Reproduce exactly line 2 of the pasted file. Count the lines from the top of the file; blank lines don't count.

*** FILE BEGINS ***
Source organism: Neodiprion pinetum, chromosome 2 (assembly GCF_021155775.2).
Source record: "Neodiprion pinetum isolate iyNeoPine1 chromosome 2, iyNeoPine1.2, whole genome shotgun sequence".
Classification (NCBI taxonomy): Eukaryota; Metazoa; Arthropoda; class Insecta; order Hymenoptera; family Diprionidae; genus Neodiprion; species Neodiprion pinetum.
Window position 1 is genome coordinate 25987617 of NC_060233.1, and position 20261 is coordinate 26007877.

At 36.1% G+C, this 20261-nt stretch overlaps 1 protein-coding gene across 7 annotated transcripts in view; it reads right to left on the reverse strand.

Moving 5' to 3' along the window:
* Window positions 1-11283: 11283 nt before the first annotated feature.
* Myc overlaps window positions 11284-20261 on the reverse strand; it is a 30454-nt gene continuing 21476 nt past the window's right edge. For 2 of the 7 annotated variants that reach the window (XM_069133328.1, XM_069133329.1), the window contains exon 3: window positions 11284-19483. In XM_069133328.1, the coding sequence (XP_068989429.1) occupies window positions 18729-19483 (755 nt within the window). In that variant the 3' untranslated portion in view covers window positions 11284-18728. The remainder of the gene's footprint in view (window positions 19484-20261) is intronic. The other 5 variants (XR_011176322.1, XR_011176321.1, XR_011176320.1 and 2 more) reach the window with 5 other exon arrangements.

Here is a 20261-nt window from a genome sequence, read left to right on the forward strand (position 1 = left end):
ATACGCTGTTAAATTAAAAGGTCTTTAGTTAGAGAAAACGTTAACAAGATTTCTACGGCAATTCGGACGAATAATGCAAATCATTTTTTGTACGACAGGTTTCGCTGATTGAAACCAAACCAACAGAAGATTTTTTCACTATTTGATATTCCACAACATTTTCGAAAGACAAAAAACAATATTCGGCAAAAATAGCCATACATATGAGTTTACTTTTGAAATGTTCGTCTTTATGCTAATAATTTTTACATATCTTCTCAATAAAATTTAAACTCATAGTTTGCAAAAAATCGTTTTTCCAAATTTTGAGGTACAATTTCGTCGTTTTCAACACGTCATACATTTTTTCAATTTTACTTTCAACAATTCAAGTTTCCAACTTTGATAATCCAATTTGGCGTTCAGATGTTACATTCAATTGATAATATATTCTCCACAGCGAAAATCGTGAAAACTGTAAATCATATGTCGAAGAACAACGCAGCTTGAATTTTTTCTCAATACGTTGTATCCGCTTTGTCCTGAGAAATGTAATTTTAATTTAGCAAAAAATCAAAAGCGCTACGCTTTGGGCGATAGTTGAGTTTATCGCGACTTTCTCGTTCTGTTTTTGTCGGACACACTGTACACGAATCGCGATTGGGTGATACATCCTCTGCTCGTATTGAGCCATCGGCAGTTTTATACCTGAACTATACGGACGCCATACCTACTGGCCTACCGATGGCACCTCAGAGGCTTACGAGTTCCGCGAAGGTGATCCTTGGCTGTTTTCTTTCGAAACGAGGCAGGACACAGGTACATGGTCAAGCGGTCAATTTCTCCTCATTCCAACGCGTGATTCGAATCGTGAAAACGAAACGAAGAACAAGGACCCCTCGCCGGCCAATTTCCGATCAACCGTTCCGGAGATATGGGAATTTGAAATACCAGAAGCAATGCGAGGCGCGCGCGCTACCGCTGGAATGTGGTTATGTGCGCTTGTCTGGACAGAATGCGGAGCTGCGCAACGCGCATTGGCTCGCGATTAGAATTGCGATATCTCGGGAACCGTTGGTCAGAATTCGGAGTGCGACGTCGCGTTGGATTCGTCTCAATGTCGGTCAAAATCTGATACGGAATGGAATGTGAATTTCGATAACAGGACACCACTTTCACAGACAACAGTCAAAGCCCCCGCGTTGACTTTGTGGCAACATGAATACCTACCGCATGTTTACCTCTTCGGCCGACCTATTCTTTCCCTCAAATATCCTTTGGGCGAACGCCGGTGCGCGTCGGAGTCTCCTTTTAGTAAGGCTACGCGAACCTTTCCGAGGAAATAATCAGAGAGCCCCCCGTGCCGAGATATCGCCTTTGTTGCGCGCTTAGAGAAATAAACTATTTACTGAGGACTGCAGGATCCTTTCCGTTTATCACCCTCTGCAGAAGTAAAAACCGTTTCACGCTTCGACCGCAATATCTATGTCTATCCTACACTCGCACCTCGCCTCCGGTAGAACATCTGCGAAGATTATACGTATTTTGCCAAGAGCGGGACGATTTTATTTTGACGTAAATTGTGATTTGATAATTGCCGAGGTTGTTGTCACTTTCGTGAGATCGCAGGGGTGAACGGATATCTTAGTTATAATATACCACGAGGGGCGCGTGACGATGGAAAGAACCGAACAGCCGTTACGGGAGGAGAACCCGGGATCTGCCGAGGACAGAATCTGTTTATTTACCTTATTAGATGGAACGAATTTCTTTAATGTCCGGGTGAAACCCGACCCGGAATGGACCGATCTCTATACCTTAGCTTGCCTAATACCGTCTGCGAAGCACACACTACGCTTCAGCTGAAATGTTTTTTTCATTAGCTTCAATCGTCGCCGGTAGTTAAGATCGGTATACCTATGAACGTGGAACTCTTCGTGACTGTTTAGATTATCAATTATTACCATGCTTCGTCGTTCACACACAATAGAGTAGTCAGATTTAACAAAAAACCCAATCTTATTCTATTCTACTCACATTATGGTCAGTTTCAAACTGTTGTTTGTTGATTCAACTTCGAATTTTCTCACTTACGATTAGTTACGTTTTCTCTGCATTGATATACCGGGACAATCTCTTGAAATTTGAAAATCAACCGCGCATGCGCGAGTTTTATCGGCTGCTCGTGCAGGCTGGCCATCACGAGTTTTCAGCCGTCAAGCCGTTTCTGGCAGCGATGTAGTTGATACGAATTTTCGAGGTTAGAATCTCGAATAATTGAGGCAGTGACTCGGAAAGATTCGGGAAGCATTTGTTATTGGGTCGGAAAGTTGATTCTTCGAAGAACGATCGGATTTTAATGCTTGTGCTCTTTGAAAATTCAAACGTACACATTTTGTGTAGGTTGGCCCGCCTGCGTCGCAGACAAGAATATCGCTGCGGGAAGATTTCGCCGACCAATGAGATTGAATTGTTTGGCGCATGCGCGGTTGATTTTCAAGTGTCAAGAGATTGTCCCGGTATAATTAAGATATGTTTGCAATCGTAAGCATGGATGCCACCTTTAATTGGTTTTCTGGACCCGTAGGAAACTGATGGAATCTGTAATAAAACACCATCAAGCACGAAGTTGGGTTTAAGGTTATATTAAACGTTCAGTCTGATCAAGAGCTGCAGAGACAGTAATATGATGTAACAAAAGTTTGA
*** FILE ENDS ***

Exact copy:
Source record: "Neodiprion pinetum isolate iyNeoPine1 chromosome 2, iyNeoPine1.2, whole genome shotgun sequence".